In today’s world of polarized politics, divisions within societies struggling with the history of divisions feel particularly deep. Countries emerging from conflict, such as Colombia or South Sudan, are striving to make progress toward non-violence and reconciliation. Even in peaceful, mature democracies, the public discourse has become more partisan and polarized than ever. As countries look for transformative leadership to overcome divisions, they struggle with building effective coalitions that could overcome differences and find consensus in key areas.
In this context, the 2017 Global Leadership Forum, focused on “Building Leadership for Reform in Divided Societies” and hosted by the World Bank in Washington, DC, came at a very opportune time. The event brought together about 200 partners, leaders and practitioners from government, academia, civil society, and international development organizations working on collaborative leadership. I had the privilege of representing CIPE as one of the members of the Global Partnership on Collaborative Leadership for Development (GPCL4D).
The Forum is the second in a series of events organized by the GPCL4D that puts leadership and coalitions at the center of international development. The discussion and exchange of practical approaches built on the lessons from last year. My main takeaways this time revolve around four key ideas:
- Conflict is not necessarily bad if managed properly.In international development, conflict is usually narrowly equated with violence. Yet, conflict has a broader and more universal meaning – disagreement, clash of ideas, difference of opinion. In that sense, it is a fundamental and unavoidable part of a human condition. The key question is: how to manage disagreements so that they lead to constructive progress rather than a destructive downward spiral? Inclusive democracy is the best way we have to reconcile competing interests and arrive at joint solutions.
- Resolving conflict is about trust. Trust has been a word uttered frequently during the Forum. Indeed, without trusting the other side it is difficult to make concessions and come up with a compromise. Still, in many situations that level of trust is hard to find given painful histories of (sometimes bloody) conflict. In these cases, it is crucial to create mechanisms that make trust in the process possible even if the parties at the table do not necessarily trust each other. This approach has been successfully used in Colombia’s peace negotiations, for instance.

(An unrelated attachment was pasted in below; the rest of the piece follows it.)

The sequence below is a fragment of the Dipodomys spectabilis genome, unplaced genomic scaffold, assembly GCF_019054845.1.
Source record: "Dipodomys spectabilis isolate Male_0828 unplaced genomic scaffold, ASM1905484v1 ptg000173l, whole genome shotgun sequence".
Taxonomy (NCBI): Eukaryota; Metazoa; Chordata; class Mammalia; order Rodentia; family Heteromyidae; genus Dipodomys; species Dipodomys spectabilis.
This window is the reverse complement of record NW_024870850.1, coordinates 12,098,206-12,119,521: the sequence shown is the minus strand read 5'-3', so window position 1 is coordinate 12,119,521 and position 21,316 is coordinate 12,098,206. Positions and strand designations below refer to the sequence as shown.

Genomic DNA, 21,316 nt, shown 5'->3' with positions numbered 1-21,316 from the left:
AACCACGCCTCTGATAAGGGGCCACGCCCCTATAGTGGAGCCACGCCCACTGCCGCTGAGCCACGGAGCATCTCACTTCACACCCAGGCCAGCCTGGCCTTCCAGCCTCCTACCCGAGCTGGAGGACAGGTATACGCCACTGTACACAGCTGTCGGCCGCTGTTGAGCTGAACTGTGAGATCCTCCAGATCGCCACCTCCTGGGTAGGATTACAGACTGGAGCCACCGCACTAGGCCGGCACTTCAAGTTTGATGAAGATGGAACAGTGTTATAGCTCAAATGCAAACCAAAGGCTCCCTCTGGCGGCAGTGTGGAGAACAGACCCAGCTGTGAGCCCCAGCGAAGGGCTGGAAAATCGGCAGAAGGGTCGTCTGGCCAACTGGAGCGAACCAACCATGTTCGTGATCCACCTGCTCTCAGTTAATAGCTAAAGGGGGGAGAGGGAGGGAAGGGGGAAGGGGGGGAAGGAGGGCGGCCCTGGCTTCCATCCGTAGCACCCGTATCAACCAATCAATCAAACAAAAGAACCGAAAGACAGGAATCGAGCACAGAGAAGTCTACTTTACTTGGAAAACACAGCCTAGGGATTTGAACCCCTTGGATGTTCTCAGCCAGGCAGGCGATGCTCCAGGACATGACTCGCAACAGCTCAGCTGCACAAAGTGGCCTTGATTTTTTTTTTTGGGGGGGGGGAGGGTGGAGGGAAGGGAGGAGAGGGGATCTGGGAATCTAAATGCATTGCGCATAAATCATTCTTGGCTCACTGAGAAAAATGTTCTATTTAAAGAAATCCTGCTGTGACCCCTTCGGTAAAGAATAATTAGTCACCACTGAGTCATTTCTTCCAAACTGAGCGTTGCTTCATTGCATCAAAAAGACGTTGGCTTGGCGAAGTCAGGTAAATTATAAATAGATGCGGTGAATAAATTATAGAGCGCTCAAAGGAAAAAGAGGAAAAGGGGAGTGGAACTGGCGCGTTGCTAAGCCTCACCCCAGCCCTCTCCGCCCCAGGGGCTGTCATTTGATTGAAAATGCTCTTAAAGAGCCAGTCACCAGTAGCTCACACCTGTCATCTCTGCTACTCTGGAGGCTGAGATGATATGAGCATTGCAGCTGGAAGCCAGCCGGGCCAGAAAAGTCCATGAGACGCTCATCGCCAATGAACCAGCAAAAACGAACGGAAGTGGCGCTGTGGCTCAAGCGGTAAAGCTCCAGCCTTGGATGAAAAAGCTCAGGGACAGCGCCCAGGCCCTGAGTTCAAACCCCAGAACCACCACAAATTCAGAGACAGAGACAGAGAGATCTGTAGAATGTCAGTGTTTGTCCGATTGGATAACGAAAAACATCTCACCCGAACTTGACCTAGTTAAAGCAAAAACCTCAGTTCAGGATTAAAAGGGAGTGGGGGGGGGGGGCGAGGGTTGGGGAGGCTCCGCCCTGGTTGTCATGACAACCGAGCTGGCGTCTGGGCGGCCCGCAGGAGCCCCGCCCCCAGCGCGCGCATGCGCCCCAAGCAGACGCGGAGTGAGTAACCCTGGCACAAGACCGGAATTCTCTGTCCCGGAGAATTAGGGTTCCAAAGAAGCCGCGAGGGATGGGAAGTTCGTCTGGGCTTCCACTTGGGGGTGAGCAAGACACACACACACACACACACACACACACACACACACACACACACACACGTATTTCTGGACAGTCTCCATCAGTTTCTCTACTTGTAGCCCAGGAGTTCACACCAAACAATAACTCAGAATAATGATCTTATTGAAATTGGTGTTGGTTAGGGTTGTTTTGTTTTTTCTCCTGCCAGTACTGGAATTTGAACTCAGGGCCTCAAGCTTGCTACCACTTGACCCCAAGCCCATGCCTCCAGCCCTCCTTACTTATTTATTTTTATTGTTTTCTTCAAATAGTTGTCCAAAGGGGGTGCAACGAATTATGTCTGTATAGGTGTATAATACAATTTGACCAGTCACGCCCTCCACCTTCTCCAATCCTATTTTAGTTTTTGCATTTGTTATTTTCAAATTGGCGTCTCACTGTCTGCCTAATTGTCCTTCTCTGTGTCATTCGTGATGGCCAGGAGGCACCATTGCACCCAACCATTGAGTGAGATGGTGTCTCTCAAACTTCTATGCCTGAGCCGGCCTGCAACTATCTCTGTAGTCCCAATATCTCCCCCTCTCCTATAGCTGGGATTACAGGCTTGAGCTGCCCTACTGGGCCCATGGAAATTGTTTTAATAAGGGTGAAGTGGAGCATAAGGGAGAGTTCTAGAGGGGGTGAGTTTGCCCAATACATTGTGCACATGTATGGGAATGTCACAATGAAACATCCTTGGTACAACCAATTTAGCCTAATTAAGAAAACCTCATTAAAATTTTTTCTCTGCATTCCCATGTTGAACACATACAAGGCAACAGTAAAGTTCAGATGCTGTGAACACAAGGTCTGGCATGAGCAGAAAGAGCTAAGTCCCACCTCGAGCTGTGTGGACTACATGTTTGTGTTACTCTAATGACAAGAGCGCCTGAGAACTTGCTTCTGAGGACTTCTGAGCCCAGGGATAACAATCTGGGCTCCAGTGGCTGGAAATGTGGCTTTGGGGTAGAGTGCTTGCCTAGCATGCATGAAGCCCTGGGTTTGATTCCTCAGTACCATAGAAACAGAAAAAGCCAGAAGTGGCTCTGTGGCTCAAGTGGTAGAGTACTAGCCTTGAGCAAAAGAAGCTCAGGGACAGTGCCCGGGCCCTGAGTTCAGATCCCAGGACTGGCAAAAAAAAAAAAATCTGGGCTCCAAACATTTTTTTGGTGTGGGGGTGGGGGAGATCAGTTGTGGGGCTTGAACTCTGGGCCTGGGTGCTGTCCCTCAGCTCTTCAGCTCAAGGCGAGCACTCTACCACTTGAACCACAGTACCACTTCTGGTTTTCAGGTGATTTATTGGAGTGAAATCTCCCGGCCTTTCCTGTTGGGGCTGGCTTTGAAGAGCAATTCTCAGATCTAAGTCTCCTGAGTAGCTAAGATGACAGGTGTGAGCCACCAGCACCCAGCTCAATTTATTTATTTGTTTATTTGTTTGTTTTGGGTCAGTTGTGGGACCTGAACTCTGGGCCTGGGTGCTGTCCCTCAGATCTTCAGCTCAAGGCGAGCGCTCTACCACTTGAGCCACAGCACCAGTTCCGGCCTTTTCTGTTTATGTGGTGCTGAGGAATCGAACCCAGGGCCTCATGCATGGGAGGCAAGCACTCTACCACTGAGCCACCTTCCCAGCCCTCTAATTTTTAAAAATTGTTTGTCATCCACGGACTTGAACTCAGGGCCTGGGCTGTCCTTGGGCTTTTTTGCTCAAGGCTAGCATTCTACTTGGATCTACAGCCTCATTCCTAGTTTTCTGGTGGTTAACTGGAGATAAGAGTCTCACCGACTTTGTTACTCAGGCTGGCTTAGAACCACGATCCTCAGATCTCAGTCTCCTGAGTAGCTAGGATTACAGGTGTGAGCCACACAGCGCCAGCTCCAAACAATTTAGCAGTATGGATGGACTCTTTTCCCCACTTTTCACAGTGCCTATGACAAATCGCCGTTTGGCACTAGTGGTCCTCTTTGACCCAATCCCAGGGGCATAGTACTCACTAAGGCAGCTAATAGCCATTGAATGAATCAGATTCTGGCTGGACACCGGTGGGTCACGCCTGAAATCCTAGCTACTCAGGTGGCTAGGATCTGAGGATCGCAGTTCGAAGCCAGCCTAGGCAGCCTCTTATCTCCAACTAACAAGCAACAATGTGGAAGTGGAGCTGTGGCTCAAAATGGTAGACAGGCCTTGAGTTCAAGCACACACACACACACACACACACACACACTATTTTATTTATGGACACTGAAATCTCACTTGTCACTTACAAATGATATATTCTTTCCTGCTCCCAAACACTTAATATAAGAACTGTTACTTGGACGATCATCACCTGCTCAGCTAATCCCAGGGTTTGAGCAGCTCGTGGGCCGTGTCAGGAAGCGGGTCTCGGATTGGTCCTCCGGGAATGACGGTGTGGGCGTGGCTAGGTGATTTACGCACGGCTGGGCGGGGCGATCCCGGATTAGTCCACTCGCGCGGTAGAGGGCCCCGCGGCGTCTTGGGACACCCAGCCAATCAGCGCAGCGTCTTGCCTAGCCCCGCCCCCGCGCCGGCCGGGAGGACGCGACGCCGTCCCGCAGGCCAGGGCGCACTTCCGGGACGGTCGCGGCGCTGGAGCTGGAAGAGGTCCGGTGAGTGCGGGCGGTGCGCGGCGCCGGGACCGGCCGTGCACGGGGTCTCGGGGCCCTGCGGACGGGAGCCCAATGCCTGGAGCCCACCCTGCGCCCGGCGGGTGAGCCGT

- Toxic leaders are not monolithic. All too often, public-private dialogue over a policy issue falls apart with one side accusing the other of toxic behavior – a combination of self-centered attitudes, motivations, and actions. Nonetheless, it is important to seek common ground even with the most uncooperative leaders. They may not be equally intransigent on all issues. Their views may also evolve over time as circumstances change, especially if they face a well-organized coalition of stakeholders who speak in one voice on an important issue. We have seen this approach work in a number of countries where the private sector managed to constructively engage with otherwise uncooperative governments.
- Technocratic solutions are not enough. When approaching a situation of conflict, donors often bring to the table solutions based on international best practices and objective prescriptions. These can be useful elements of the conversation that steer it in a positive direction. However, it is unrealistic to expect that the technocratic solution will be simply accepted on its merits by parties that deeply disagree and often distrust each other. They must first develop a mindset open to new ideas and compromise. The key role of a donor as a good mediator is to help the conflicted parties cultivate this mindset, not just to recommend even the soundest of solutions.
I thoroughly enjoyed the 2017 Forum, which provided a unique opportunity for practitioners to interact and share lessons learned. For those who were unable to attend, the sessions are available online, and more information about the GPCL4D can be found on its website throughout the year.
Anna Kompanek is Director of Multiregional Programs at CIPE.